Website accessibility describes whether a website can be used by people of all abilities. Good accessibility makes it simple for every user to navigate, read and interpret content. These are the main standards for accessibility that should be met:
- write all content in plain English, and explain all acronyms or jargon
- include a summary or key points of the main information at the beginning of content
- make paragraphs no more than five or six sentences, breaking up the text into short chunks
- use headings and sub-headings to break up sections of text
- use bullet points for all lists
- don’t use directional text, like “the list below”, which is misleading when using screen readers
- acronyms should be written out in full or clearly explained
- column headings in tables should be clearly visible
- avoid using zip files unless spreadsheet files are very large or a number of different file types need to be bundled together
- all content in an image (such as axes, keys and other labels) and footnotes must be easy to read for someone with typical eyesight
- upload a larger version of the image so users can click on it to enlarge it if chart labels are not easily read
- write out acronyms in full or clearly explain them
- don’t use red and green together, as it’s difficult to distinguish between them
- make sure there’s clear distinction between different lines
All images must have alt text. When you hover over the image, a box will appear with a brief, accurate description of the image. This should be around 15 words, and not repeat the image title or content in the text. Screen readers read this out for people with visual disabilities.
Images must be no more than 600 pixels wide but can be longer than 600 pixels. However, consider usability when determining the length of an image; it needs to be fully visible on-screen without too much scrolling.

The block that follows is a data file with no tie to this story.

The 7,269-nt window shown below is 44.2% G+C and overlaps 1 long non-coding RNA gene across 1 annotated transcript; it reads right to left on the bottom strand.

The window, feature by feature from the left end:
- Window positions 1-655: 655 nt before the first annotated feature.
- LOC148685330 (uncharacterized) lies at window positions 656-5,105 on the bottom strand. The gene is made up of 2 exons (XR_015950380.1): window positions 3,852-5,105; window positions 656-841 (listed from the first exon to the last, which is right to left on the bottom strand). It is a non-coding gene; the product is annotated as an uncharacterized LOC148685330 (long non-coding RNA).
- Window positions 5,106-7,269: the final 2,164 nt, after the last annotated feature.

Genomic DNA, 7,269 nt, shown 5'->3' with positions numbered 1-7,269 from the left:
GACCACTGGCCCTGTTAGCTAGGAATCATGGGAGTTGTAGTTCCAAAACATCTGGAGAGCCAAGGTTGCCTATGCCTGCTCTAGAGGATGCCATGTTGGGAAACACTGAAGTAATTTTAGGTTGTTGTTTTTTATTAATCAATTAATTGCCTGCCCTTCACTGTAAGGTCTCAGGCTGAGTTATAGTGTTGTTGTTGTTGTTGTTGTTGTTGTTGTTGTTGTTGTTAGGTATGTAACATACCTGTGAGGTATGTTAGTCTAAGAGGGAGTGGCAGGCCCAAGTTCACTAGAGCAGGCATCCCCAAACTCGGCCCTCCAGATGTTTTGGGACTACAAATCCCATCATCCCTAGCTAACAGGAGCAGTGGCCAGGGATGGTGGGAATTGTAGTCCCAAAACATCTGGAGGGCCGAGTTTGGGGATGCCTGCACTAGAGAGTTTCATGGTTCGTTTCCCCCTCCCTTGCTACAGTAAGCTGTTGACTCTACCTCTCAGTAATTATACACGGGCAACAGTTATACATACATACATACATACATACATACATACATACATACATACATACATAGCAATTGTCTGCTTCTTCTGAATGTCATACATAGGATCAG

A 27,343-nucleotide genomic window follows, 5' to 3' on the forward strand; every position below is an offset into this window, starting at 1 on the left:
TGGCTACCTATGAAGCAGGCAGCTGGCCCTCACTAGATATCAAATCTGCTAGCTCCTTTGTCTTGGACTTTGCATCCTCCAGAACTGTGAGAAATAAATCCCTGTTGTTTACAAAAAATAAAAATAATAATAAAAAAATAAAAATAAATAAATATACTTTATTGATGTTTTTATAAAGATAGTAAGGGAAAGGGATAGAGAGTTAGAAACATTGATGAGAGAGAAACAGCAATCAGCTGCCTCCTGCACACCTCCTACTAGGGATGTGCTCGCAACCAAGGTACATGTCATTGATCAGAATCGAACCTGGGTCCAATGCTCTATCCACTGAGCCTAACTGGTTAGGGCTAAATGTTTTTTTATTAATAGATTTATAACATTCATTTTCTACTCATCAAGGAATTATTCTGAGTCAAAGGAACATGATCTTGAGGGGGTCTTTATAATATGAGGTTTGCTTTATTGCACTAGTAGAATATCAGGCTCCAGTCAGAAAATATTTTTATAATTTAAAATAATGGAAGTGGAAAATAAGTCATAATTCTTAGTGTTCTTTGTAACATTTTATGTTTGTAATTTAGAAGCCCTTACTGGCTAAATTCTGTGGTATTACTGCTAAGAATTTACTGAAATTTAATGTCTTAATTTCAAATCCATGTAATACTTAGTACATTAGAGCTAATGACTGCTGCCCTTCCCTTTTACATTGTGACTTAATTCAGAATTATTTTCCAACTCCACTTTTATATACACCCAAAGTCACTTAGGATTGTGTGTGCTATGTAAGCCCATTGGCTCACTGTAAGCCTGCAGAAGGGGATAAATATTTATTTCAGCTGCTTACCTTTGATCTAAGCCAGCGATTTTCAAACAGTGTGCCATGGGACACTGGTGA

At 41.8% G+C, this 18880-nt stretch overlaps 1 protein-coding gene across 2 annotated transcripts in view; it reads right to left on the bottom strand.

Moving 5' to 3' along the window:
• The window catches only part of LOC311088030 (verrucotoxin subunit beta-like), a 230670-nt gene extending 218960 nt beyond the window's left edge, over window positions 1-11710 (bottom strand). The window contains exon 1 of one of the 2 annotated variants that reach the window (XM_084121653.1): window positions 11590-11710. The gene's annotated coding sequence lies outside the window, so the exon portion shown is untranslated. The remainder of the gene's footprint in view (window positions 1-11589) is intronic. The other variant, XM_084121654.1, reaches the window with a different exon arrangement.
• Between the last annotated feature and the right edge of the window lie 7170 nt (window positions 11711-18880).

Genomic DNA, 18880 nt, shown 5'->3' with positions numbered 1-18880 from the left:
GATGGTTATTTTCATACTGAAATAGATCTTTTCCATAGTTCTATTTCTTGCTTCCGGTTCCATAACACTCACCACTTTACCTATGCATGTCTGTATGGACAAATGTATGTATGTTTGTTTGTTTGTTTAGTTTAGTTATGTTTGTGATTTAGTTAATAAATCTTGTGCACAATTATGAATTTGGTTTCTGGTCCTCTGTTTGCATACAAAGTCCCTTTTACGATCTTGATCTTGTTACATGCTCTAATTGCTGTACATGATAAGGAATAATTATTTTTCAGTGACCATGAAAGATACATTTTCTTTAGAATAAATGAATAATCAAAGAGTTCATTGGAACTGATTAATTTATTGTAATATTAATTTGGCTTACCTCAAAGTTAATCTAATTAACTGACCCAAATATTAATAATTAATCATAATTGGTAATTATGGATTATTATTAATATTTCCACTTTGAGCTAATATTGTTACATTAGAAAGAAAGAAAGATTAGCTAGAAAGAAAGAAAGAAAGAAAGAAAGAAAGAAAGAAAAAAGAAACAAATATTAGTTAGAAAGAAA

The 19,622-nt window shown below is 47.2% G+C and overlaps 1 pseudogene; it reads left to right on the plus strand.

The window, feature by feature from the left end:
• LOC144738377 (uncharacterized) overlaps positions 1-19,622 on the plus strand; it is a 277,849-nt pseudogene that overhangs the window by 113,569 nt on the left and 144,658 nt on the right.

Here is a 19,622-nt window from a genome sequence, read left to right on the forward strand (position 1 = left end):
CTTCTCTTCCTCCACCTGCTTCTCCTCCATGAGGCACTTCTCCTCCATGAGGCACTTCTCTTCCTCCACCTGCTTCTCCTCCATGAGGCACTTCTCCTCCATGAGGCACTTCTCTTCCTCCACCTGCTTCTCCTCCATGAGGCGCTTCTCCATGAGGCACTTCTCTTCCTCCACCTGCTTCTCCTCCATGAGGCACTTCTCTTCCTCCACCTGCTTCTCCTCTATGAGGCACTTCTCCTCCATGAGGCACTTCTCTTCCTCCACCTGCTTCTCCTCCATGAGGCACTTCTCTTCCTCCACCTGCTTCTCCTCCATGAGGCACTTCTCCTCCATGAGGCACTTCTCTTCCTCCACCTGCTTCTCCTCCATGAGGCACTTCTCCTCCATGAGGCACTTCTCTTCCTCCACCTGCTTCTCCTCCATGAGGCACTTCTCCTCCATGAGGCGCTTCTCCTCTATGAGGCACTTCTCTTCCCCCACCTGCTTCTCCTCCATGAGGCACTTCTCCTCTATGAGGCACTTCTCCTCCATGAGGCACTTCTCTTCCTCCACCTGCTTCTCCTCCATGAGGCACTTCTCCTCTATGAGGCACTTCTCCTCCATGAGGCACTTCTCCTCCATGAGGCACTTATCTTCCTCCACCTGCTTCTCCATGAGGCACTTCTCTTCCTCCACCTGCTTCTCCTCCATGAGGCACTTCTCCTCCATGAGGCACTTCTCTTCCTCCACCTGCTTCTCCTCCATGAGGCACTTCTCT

Don’t use directional text, such as “click here” as this is misleading for users with screen readers.
When creating hyperlinks, the text containing the link should be a specific description of the destination page.
There’s more information about accessibility within GOV.UK content if you’re interested.
The full terms and conditions for competitions explain more about this.
Assistive technologies separate out links, so each one should be easy to identify.
accessibility within GOV.UK content
terms and conditions for competitions
If a hyperlink will involve downloading a file rather than going to another web page, users should be informed what they are about to download and its size.
In July we published a new user guide for population statistics (PDF, 100KB)
This can present barriers for some users, but can enhance accessibility for others. Some users may prefer to access data in a non text-based format. When presenting data in an interactive format (for example, SVG or Flash), provide the data being used to create the animation as a download file in CSV or XLS format. Give a description of the main points where possible. When using audio or video content, always provide a transcript. If the content is also on a third-party website, provide it there if possible. For example, on YouTube you should provide a transcript in the comments section.
Websites should allow users to change viewing schemes, which change the size of text and colour contrast. Users should also be able to use assistive technologies, such as Jaws or Dragon screen reading software, to read content out loud.
PDF files are less accessible than web flat pages so PDFs should not be used without a flat page alternative. Make sure PDFs are altered to meet accessibility standards, you can check this using the accessibility checker in Adobe Acrobat Pro.
The PDF should have:
- correctly tagged content within Adobe (as headings, text, tables, images, etc)
- the correct reading order within Adobe
- alt text added to all images
- bookmarks for all main headings in the navigation pane and the PDF file set to open this pane automatically
- the language specified (usually English)